Lighting designer Brian MacDevitt took time out of his rehearsal schedule for Broadway’s A Catered Affair to discuss some details on the session he’s presenting at the upcoming Broadway Lighting Master Classes, Visual Aids: Paintings and Photography for Inspiration and Communication in the Theatre, on Wednesday, May 21 at 10:45am at NYU Skirball Center for the Performing Arts in New York.
MacDevitt is a strong proponent of looking beyond the norm for inspiration as a designer. “In my session, I will discuss outside inspiration to bring into the theatre in the form of paintings and photographs—how they inspire, how we can use them to communicate our ideas to other designers and to directors,” the lighting designer says. MacDevitt will also share photos and specific research he did for A Catered Affair (he will also present a case study of A Catered Affair alongside projection designer Zachary Borovay at the Broadway Projection Master Classes the day prior, May 19).
“A Catered Affair is set in the 50s, and [Edward] Hopper was a painter that everyone was drawn to, and it ends up being on the stage in many ways,” says MacDevitt. The designer will share some of the visuals that inspired his design of this new show. “The thing that is really fun and fantastic about this production is that I really felt like, between David Gallo’s sets, Zak Borovay’s projections, and my lighting, you can’t really tell whose is what—just a really good merging of all the designs—really natural and well integrated.”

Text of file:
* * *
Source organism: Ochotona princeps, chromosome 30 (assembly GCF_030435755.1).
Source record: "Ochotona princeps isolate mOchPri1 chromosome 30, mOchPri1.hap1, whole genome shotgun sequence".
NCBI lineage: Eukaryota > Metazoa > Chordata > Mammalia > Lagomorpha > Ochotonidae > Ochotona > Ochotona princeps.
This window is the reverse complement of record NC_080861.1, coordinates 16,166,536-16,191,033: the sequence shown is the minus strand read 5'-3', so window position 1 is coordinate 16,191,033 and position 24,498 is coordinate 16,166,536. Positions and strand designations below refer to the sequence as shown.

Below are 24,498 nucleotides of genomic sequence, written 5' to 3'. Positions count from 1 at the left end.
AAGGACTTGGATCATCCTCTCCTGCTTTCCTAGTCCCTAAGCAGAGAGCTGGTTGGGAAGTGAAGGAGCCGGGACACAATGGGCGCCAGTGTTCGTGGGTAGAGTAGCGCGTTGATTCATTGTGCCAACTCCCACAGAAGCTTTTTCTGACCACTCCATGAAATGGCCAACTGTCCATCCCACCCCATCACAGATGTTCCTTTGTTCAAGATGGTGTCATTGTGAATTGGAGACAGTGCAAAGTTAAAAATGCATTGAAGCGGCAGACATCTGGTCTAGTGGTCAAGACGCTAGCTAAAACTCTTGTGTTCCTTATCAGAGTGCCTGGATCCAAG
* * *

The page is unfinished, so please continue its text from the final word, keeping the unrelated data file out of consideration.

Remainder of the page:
MacDevitt also plans to discuss the collaborative process. “Lighting designers are used to having all the control of the lighting on stage, and some people just thrive on the battle,” he says. “You can’t have an ego about sharing control of the light.”
“Rehearsals for A Catered Affair are going smoothly,” notes MacDevitt. The show opens on April 17.
The Broadway Lighting Master Classes will be held May 20 to 22, 2008 at NYU Skirball Center for the Performing Arts in New York City, and includes a ticket to attend Passing Strange on Broadway with lighting design by Kevin Adams.